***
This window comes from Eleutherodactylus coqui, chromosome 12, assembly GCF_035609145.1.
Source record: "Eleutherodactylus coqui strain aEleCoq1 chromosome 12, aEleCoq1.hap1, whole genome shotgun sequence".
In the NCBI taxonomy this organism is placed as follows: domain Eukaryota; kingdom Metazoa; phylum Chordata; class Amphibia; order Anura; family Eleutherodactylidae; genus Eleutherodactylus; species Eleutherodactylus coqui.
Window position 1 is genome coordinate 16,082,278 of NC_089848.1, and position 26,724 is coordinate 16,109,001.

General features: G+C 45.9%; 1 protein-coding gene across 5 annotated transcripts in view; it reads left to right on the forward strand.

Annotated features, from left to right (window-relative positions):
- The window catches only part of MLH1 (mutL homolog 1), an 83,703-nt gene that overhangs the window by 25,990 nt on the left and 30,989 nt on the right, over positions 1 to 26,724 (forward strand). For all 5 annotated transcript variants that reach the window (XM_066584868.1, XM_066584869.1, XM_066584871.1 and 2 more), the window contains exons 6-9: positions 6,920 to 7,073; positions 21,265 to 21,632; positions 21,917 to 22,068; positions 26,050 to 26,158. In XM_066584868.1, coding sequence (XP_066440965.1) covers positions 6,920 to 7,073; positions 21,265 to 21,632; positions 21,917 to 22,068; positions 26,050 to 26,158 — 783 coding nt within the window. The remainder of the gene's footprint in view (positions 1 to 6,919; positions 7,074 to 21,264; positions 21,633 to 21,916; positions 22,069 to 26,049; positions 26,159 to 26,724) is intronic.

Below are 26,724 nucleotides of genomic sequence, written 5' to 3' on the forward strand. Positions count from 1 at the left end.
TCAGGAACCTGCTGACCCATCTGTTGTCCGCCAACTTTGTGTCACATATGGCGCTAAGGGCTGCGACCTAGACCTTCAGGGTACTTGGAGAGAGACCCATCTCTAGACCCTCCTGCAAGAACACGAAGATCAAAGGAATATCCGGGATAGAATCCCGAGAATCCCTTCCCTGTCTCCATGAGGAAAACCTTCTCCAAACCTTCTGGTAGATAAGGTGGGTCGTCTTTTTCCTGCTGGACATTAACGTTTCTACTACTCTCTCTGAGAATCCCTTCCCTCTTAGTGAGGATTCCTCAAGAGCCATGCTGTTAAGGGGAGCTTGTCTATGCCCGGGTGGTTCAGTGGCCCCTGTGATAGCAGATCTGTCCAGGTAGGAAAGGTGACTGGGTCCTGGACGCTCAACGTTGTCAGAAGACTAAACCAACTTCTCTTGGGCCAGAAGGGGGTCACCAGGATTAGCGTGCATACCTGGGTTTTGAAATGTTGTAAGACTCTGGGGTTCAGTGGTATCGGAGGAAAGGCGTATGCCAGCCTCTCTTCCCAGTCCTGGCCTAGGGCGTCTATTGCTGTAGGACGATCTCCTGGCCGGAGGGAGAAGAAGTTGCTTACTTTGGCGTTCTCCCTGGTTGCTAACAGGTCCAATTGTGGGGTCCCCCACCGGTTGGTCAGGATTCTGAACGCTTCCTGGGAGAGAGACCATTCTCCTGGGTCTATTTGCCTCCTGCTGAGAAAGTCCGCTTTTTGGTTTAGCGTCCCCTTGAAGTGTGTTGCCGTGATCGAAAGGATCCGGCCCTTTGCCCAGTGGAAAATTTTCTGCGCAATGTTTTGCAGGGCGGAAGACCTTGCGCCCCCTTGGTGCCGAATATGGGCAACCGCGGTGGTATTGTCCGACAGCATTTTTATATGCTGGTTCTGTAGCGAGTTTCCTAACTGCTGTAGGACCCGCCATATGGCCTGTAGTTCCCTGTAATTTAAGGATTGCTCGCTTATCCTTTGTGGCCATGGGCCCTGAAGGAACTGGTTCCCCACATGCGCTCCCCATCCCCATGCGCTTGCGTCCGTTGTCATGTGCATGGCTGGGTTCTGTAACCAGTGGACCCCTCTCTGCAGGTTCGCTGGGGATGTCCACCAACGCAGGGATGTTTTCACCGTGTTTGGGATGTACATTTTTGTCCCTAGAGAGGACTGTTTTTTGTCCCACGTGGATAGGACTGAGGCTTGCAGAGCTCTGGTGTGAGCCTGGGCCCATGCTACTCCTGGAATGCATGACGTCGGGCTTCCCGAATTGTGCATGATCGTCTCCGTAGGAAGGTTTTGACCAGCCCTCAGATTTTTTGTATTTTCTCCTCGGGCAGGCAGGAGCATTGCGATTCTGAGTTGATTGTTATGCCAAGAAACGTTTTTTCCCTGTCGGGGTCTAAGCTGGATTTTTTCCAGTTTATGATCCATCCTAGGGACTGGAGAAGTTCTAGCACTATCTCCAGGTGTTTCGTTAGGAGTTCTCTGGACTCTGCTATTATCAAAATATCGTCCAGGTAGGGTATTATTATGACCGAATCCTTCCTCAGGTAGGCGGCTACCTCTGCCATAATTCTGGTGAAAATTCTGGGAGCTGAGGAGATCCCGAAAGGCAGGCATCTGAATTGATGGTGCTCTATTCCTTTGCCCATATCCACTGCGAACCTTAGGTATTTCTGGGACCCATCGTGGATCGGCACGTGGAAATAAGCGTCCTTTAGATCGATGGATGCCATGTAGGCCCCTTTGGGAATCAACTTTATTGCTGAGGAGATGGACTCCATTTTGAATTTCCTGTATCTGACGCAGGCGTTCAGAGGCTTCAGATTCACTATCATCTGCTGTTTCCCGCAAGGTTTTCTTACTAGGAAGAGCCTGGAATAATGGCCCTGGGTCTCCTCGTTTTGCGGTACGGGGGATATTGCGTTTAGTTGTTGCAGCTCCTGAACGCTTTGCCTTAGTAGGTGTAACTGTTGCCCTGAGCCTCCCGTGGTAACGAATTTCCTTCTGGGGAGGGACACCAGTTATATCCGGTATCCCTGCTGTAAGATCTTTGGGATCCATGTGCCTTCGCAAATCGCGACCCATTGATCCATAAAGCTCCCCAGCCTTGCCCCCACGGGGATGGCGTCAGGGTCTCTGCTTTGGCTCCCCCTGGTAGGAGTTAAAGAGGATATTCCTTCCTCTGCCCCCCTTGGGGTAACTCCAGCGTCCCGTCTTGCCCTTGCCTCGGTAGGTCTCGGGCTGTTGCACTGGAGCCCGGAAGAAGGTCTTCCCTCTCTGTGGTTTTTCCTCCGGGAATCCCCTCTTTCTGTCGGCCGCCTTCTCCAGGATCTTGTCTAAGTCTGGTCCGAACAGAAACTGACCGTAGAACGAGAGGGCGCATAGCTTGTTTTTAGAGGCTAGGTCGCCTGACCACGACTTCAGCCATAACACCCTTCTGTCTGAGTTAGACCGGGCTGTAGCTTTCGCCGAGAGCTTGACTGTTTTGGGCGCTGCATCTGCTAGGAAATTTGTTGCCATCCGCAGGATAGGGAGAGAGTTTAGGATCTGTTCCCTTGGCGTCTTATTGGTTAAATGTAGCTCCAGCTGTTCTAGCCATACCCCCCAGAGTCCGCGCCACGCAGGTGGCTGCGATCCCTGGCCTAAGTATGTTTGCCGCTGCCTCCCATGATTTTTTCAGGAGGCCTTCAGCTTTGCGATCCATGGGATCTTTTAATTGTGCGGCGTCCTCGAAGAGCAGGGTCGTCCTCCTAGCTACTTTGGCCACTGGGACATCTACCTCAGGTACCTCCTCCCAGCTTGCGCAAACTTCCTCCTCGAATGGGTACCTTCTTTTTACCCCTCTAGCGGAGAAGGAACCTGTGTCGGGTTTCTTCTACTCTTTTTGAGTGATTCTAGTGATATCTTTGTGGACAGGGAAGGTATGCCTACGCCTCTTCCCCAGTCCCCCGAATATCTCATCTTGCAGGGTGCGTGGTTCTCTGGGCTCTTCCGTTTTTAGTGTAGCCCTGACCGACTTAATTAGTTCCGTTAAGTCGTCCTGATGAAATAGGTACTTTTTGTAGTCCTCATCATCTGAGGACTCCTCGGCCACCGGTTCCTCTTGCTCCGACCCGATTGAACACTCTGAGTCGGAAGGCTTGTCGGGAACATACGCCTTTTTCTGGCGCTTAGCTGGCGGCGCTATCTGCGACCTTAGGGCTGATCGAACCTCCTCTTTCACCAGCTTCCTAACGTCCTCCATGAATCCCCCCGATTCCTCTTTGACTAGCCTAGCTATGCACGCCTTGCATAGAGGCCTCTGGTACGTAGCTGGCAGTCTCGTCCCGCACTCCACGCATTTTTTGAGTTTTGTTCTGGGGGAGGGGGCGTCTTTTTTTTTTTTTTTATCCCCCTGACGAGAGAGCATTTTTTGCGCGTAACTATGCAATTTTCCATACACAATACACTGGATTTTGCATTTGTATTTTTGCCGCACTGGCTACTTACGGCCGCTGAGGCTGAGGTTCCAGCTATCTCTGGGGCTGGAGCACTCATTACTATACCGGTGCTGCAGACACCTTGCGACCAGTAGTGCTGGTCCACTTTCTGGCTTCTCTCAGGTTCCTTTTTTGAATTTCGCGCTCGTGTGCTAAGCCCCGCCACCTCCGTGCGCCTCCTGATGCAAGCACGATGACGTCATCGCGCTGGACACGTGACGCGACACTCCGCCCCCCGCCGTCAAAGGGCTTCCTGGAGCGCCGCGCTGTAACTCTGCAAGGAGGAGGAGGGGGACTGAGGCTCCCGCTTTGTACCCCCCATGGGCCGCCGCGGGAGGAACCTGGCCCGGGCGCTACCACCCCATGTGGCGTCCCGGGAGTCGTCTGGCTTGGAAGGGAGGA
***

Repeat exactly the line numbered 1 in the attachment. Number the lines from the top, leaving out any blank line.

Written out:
This window comes from Eleutherodactylus coqui, chromosome 12, assembly GCF_035609145.1.